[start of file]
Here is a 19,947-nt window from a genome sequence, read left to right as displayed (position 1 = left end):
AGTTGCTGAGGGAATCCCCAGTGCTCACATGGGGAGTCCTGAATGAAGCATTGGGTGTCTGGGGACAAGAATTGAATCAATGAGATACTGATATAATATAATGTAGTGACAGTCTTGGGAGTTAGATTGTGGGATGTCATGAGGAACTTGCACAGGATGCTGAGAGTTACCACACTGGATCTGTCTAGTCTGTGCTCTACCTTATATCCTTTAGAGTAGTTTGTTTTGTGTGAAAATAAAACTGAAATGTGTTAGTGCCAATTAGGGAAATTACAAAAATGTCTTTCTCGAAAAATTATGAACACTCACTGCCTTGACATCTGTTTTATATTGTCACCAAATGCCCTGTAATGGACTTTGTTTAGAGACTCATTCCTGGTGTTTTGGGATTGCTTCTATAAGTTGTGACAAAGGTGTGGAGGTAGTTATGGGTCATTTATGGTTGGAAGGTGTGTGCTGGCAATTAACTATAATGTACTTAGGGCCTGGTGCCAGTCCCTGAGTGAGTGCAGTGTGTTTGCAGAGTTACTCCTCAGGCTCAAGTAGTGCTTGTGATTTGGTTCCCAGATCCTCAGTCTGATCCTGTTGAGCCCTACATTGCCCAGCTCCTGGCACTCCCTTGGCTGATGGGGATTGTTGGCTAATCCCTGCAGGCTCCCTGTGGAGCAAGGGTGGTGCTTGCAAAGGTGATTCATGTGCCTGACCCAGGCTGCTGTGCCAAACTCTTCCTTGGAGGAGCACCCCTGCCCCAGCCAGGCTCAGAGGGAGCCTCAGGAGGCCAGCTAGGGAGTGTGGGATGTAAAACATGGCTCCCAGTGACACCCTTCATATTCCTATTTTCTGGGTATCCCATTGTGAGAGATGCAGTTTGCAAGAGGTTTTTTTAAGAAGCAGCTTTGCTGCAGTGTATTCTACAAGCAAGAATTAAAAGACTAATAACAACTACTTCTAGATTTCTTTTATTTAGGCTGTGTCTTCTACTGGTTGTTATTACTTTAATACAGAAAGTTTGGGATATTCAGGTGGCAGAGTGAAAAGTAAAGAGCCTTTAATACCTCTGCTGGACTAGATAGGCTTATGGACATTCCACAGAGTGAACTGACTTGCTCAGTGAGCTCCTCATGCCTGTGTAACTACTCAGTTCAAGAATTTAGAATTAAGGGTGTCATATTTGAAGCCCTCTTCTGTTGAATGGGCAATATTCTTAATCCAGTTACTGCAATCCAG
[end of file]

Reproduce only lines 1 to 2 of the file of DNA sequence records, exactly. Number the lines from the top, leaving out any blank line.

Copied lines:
Here is a 19,947-nt window from a genome sequence, read left to right as displayed (position 1 = left end):
AGTTGCTGAGGGAATCCCCAGTGCTCACATGGGGAGTCCTGAATGAAGCATTGGGTGTCTGGGGACAAGAATTGAATCAATGAGATACTGATATAATATAATGTAGTGACAGTCTTGGGAGTTAGATTGTGGGATGTCATGAGGAACTTGCACAGGATGCTGAGAGTTACCACACTGGATCTGTCTAGTCTGTGCTCTACCTTATATCCTTTAGAGTAGTTTGTTTTGTGTGAAAATAAAACTGAAATGTGTTAGTGCCAATTAGGGAAATTACAAAAATGTCTTTCTCGAAAAATTATGAACACTCACTGCCTTGACATCTGTTTTATATTGTCACCAAATGCCCTGTAATGGACTTTGTTTAGAGACTCATTCCTGGTGTTTTGGGATTGCTTCTATAAGTTGTGACAAAGGTGTGGAGGTAGTTATGGGTCATTTATGGTTGGAAGGTGTGTGCTGGCAATTAACTATAATGTACTTAGGGCCTGGTGCCAGTCCCTGAGTGAGTGCAGTGTGTTTGCAGAGTTACTCCTCAGGCTCAAGTAGTGCTTGTGATTTGGTTCCCAGATCCTCAGTCTGATCCTGTTGAGCCCTACATTGCCCAGCTCCTGGCACTCCCTTGGCTGATGGGGATTGTTGGCTAATCCCTGCAGGCTCCCTGTGGAGCAAGGGTGGTGCTTGCAAAGGTGATTCATGTGCCTGACCCAGGCTGCTGTGCCAAACTCTTCCTTGGAGGAGCACCCCTGCCCCAGCCAGGCTCAGAGGGAGCCTCAGGAGGCCAGCTAGGGAGTGTGGGATGTAAAACATGGCTCCCAGTGACACCCTTCATATTCCTATTTTCTGGGTATCCCATTGTGAGAGATGCAGTTTGCAAGAGGTTTTTTTAAGAAGCAGCTTTGCTGCAGTGTATTCTACAAGCAAGAATTAAAAGACTAATAACAACTACTTCTAGATTTCTTTTATTTAGGCTGTGTCTTCTACTGGTTGTTATTACTTTAATACAGAAAGTTTGGGATATTCAGGTGGCAGAGTGAAAAGTAAAGAGCCTTTAATACCTCTGCTGGACTAGATAGGCTTATGGACATTCCACAGAGTGAACTGACTTGCTCAGTGAGCTCCTCATGCCTGTGTAACTACTCAGTTCAAGAATTTAGAATTAAGGGTGTCATATTTGAAGCCCTCTTCTGTTGAATGGGCAATATTCTTAATCCAGTTACTGCAATCCAG